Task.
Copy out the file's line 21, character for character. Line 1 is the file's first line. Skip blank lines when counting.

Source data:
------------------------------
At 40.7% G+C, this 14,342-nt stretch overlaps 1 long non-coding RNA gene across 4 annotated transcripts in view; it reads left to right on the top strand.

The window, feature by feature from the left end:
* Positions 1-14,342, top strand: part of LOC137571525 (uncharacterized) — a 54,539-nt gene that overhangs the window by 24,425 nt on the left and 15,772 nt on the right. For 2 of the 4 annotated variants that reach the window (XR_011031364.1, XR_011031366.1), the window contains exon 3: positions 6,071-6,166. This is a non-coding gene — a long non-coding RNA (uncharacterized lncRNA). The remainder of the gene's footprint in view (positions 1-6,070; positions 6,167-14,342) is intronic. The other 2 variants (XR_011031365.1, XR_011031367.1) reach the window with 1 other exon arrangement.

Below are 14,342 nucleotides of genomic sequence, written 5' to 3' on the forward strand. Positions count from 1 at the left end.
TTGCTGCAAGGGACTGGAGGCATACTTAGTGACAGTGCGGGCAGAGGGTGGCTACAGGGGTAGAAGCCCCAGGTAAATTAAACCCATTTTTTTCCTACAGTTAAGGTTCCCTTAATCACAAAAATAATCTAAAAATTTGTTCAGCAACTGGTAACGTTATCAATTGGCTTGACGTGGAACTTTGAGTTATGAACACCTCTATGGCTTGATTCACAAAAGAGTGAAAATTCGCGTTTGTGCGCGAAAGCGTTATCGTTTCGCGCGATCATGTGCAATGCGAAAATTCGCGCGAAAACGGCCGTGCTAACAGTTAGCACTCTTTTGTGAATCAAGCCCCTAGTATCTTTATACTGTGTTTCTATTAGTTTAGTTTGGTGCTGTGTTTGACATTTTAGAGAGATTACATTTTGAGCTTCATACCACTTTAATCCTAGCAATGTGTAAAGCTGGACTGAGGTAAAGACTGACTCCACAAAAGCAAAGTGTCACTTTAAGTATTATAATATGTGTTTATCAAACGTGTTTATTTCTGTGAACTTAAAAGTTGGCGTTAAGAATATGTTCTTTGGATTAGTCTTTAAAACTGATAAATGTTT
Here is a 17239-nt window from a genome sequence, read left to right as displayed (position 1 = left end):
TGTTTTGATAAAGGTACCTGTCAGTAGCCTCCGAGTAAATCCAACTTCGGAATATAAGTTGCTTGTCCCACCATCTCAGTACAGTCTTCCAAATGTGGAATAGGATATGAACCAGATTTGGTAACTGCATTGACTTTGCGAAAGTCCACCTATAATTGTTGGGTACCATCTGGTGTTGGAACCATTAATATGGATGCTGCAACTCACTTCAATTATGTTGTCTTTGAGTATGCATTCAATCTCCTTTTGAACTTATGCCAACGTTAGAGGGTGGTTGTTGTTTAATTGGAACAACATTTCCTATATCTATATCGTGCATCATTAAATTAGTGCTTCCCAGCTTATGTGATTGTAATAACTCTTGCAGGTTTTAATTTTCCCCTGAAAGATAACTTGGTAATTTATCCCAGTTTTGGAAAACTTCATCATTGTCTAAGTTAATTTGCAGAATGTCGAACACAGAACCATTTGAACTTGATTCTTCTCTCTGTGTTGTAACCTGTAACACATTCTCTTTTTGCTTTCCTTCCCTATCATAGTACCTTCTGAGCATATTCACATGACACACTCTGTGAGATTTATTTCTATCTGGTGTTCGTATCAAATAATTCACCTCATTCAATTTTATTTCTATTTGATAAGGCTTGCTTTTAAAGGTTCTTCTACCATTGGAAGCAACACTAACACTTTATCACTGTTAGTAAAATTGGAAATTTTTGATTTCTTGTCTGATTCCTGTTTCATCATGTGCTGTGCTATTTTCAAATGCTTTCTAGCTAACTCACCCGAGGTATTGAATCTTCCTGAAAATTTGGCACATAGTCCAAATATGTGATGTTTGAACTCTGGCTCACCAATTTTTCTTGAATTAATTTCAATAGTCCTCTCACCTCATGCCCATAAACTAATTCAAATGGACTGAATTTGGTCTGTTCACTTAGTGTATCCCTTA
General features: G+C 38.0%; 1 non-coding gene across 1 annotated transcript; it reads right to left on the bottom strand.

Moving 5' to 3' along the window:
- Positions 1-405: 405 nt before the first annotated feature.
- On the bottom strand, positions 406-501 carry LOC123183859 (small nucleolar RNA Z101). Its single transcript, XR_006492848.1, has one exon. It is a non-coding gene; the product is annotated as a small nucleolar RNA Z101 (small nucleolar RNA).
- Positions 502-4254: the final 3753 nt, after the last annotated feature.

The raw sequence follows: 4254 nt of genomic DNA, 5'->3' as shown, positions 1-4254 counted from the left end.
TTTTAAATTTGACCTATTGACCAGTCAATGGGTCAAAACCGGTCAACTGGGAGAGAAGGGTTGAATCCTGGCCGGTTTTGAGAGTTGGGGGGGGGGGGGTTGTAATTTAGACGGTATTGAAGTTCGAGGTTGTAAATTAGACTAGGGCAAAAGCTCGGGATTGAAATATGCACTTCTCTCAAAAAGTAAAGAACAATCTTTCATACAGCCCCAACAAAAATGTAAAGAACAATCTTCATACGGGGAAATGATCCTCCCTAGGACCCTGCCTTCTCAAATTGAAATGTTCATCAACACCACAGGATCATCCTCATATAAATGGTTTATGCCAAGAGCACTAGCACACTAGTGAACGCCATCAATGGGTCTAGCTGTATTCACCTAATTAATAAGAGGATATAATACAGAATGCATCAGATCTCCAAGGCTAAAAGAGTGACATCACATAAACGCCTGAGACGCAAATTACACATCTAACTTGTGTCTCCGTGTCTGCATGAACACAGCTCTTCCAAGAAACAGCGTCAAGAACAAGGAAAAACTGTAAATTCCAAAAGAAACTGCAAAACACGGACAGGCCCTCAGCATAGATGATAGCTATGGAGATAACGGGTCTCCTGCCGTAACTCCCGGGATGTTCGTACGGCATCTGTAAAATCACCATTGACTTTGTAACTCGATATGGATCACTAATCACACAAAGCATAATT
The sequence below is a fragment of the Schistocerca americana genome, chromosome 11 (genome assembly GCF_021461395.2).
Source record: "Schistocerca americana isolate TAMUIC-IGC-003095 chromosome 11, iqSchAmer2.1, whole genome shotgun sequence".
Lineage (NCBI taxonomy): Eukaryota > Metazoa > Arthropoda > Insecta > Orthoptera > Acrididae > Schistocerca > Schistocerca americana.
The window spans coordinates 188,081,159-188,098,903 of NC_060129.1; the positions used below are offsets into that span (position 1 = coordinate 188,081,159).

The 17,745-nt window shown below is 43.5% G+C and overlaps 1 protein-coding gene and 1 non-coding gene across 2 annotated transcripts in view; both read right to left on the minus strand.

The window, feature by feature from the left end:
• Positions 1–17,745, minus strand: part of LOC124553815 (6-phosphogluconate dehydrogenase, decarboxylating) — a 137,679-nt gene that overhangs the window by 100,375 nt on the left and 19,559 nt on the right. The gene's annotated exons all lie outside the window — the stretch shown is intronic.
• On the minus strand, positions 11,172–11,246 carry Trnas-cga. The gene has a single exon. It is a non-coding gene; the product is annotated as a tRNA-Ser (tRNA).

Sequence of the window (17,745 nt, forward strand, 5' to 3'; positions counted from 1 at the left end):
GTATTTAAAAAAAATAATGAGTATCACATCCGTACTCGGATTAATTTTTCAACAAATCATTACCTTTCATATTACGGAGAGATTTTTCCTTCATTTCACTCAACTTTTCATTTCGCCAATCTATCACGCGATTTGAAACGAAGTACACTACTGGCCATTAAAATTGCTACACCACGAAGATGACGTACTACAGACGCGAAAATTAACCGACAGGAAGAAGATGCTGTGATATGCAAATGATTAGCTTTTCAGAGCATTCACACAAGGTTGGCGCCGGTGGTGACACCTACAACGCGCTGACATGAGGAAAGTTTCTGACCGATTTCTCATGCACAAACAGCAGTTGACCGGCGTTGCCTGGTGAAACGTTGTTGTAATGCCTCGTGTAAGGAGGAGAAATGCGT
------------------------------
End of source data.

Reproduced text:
• Positions 1–17,745, minus strand: part of LOC124553815 (6-phosphogluconate dehydrogenase, decarboxylating) — a 137,679-nt gene that overhangs the window by 100,375 nt on the left and 19,559 nt on the right. The gene's annotated exons all lie outside the window — the stretch shown is intronic.